influenced by the respective dominating capitals’ characters that cannot overcome own needs and inherent historical limitations. A few multinational organizations are either expanding a la NATO or losing hold of grip like the IMF in Latin America. This complex matrix of reality and relations should not be missed while considering the changing geostrategic reality related to the increasing demand for fuel by bigger economies.
The present financial crisis in the world system is a basic aspect that will have influence on the geostrategic issues. None of the predictions made/ assessments done before ‘The Great Financial Crisis’ took into considerations the possibility of bursting out of the speculation bubble in the financialized global system and the impact this could have on the involved actors/capitals/organizations, state and non-state.
The RAND’s book says: China’s international oil and gas investments are unlikely to bring China the energy security it desires. China is likely to remain on US protection of the sea lanes that bring the country most of its energy imports.
This hunger for nonrenewable fuel, this “mindless” competition for accumulation will, first of all, have environmental impact affecting the people in related countries / regions, environmentally and economically defenseless, while this competition with all the seeds of taking a fierce face have the potential power for affecting peoples’ common endeavour for a decent, prosperous and happy life. Defacing the planet is a near-certainty.
Newer equations will emerge with capitals forming and reforming newer alliances, giving up or trying to give up past allegiances and adopting bargaining positions, making friends, foes and the opposite as it is going for ages in the arena of geopolitics.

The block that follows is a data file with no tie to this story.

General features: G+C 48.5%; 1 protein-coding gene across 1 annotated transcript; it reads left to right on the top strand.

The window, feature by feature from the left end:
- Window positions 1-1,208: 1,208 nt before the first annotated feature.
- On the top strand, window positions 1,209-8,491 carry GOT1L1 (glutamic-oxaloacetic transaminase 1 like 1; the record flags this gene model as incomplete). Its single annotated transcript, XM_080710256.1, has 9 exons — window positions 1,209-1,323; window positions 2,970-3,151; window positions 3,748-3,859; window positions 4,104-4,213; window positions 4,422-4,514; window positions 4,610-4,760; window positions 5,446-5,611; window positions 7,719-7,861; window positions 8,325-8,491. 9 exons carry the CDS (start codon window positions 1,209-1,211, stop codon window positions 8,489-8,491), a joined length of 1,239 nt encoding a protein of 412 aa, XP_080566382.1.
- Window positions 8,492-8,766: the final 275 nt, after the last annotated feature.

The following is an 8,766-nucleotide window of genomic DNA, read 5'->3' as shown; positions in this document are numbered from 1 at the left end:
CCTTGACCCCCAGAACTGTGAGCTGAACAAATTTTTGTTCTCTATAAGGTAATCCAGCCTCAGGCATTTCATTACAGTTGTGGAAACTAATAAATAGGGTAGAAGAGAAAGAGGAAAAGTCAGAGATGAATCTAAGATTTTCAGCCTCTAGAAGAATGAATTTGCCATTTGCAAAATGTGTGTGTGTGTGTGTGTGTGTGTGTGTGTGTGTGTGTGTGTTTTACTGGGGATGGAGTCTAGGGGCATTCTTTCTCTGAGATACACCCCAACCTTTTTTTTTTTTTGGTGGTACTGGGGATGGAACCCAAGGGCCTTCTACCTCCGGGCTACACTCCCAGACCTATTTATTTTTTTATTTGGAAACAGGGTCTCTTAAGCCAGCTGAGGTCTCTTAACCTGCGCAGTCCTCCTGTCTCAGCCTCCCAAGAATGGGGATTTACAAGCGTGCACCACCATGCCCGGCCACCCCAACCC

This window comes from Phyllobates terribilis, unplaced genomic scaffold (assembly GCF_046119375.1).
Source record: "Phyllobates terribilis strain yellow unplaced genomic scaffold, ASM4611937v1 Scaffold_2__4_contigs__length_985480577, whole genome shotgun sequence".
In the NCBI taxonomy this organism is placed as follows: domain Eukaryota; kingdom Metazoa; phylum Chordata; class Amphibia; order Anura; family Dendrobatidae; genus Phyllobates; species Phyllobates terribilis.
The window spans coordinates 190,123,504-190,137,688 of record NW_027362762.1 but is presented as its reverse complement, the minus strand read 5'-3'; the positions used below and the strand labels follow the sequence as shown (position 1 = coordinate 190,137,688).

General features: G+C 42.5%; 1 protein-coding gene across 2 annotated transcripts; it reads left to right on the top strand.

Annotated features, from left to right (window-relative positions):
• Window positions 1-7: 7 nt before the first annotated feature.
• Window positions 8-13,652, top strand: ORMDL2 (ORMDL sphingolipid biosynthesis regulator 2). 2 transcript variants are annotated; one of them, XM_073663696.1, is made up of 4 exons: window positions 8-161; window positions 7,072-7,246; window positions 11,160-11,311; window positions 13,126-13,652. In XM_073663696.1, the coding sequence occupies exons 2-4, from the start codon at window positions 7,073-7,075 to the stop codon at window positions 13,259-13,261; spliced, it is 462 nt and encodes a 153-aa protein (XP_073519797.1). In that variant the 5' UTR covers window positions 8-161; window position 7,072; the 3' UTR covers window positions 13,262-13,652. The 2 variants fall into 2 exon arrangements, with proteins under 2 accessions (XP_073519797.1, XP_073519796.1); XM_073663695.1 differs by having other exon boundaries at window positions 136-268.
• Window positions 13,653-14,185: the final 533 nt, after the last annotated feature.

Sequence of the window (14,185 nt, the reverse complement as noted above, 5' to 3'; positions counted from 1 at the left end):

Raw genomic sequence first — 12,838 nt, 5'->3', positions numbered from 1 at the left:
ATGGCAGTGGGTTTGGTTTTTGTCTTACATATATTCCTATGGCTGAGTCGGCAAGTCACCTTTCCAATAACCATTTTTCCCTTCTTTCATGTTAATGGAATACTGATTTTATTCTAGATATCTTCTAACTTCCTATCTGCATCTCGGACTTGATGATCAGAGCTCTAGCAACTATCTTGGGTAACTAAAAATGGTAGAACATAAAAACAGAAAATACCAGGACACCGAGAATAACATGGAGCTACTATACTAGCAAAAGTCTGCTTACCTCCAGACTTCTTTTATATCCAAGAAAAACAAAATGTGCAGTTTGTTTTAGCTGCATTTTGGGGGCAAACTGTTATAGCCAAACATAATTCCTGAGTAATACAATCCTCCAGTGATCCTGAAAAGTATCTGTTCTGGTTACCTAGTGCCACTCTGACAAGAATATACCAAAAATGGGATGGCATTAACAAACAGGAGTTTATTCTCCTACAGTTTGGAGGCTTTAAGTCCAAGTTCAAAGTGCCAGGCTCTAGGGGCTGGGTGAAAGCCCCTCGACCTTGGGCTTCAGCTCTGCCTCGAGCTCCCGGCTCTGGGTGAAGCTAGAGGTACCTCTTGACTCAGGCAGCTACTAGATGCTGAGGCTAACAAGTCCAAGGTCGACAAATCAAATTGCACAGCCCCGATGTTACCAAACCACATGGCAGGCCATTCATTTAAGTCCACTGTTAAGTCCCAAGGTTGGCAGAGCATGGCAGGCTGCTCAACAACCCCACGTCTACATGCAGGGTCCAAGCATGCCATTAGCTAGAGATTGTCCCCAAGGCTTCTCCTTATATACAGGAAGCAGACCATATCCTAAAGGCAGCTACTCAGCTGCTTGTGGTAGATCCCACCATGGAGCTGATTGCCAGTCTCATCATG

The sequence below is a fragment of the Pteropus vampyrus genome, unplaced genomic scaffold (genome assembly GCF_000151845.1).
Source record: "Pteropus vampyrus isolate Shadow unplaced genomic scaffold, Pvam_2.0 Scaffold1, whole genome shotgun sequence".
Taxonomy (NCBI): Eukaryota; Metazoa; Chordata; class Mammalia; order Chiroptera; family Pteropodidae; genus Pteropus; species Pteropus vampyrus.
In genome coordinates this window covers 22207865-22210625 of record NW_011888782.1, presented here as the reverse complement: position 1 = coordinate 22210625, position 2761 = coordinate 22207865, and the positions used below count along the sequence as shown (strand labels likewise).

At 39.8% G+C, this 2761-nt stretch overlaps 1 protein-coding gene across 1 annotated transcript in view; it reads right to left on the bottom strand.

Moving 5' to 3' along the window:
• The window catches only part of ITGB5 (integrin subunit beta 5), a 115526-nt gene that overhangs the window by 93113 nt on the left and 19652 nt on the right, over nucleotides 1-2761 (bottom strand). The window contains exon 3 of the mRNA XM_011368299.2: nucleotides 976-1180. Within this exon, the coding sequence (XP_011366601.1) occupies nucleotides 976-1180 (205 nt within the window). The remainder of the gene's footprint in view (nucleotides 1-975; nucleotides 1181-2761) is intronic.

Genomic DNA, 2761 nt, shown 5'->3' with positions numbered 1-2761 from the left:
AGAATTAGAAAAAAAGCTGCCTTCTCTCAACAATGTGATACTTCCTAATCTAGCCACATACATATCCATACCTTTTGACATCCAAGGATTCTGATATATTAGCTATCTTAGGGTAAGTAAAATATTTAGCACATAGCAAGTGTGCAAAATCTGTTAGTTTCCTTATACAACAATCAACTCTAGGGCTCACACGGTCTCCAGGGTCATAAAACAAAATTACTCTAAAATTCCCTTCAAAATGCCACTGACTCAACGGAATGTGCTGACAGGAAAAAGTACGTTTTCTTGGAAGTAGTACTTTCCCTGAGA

Despite the clouds accumulating over the horizon there are spaces and scopes for maneuver for “minor characters”, smaller countries on the fringe, in this changing geopolitical drama. Exploring and exploiting the opportunities provided by moments of conflicts and competitions among the “main characters” will depend upon the maturity and farsightedness of the capitals involved in these economies on the margin. Whatever, happens with these capitals the peoples in these societies have possibilities for wider scope for exercising their democratic rights.
(Farooque Chowdhury : A researcher focusing on socio-eonomic and environmental issues is co-editor of a series of reports on Bangladesh environment – People’s Report on Bangladesh Environment. His publications include books on Venezuela, assessment of local level environment, information technology, Bangladesh politics. He has translated scores of books and articles on politics, economics and environment. He regularly contributes articles in Bangla and English in the Bangladesh press and journals and newspapers from other countries.)
This article has published in Weekly Magazine Frontier, Autumn Number 2009